Sunday, April 11, 2010

Philosophy Bites on Morality

As usual, Philosophy Bites is worth to listen to at least twice. Nigel Warburton and David Edmonds received Susan Neiman to talk about morality in the 21st century. Neiman makes in important point against the moral relativism that most people tend to hold to. Ethics are not like beauty, where the good and the bad are in the eye of the beholder. She claims that in opinions on morality, people think remarkably alike.

Her views are in that a response, not only to relativism, but also to fundamentalism and she proposes a reinforcement of morality within liberalism. Liberalism seems to be identified, or easily slide into relativism and Neiman points back at the roots of liberalism, the Enlightenment. However, what in her mind has gone wrong is that liberalism, deteriorated into rampant capitalism in which consumerism took over from most moral values. Fundamentalism may well be just a reaction to that and there, she admits sits a valid criticism.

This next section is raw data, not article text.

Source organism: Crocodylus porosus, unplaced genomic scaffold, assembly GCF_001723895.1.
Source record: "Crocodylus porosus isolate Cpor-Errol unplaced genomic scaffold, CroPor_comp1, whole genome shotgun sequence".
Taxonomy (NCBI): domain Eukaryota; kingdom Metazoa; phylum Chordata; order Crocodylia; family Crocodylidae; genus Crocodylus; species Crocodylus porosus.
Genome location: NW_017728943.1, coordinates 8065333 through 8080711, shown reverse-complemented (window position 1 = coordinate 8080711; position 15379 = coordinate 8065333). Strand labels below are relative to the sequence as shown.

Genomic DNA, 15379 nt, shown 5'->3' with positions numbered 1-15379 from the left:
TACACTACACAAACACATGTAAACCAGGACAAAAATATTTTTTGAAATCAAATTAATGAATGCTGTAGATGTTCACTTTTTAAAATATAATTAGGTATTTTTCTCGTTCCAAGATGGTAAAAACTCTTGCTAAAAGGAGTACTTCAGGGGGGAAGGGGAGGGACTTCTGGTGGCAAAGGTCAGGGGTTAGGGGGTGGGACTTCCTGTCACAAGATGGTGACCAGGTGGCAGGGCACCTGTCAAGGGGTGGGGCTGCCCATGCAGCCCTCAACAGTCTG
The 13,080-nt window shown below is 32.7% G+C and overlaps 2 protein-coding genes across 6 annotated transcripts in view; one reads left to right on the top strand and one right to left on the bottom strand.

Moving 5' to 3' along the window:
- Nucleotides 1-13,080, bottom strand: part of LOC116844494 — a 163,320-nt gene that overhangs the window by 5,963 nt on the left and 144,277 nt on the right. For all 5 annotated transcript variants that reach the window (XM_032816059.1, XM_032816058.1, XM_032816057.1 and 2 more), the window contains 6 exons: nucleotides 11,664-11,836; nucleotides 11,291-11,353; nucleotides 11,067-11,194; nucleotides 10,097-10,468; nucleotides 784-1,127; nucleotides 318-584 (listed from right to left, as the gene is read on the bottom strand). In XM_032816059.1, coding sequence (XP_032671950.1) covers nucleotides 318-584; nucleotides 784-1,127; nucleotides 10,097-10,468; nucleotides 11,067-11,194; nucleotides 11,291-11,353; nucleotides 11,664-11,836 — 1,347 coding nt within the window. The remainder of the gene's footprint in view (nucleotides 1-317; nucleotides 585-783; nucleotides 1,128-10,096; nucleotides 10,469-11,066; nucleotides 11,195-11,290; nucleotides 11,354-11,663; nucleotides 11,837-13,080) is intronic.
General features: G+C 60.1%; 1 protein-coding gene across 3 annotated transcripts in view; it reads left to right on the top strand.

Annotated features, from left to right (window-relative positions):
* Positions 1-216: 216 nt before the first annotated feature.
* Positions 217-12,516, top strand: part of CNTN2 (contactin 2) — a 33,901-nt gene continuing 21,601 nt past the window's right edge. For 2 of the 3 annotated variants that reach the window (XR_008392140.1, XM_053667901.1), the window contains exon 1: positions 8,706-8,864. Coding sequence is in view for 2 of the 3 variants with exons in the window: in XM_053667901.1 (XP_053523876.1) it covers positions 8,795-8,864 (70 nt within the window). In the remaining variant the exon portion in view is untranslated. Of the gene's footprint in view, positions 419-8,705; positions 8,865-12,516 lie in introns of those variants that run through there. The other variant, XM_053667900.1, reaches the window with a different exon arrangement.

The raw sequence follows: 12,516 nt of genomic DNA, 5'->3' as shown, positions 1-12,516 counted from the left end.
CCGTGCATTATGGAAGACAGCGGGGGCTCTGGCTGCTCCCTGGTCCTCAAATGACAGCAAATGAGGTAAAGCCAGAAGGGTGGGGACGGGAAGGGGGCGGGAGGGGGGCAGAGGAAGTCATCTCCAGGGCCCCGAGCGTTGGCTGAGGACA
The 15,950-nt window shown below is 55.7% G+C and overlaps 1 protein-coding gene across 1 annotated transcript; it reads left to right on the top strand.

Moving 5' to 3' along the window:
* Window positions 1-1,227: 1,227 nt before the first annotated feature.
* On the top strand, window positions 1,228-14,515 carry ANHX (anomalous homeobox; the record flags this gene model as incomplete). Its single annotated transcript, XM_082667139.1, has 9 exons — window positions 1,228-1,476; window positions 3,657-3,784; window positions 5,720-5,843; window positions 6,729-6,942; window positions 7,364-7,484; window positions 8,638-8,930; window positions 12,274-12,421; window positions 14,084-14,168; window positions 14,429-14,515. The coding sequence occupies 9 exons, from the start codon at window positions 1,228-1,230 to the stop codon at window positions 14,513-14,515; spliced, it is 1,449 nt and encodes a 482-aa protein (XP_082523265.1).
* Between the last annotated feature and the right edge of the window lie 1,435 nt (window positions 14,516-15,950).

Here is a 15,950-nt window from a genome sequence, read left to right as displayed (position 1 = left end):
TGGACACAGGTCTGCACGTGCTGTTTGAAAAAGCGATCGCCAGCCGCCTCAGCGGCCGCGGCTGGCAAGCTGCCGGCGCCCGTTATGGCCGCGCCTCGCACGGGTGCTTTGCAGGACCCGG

She extracts four values from the Enlightenment and argues that this is a defense of 'the modern world with its capacity of self-criticism and transformation'. The values she chooses are: Happiness - people have a right to strive for the good life. Reason - against superstition and blind authority. Reverence - the capacity to feel respect and awe, without sliding into the authoritative structures of organized religion. Hope - the incentive to keep trying for the best.

More Philosophy Bites:
The genocide and the trial,
Dirty Hands,
Understanding decisions,
Nietzsche repossessed,
What can you do with philosophy?.
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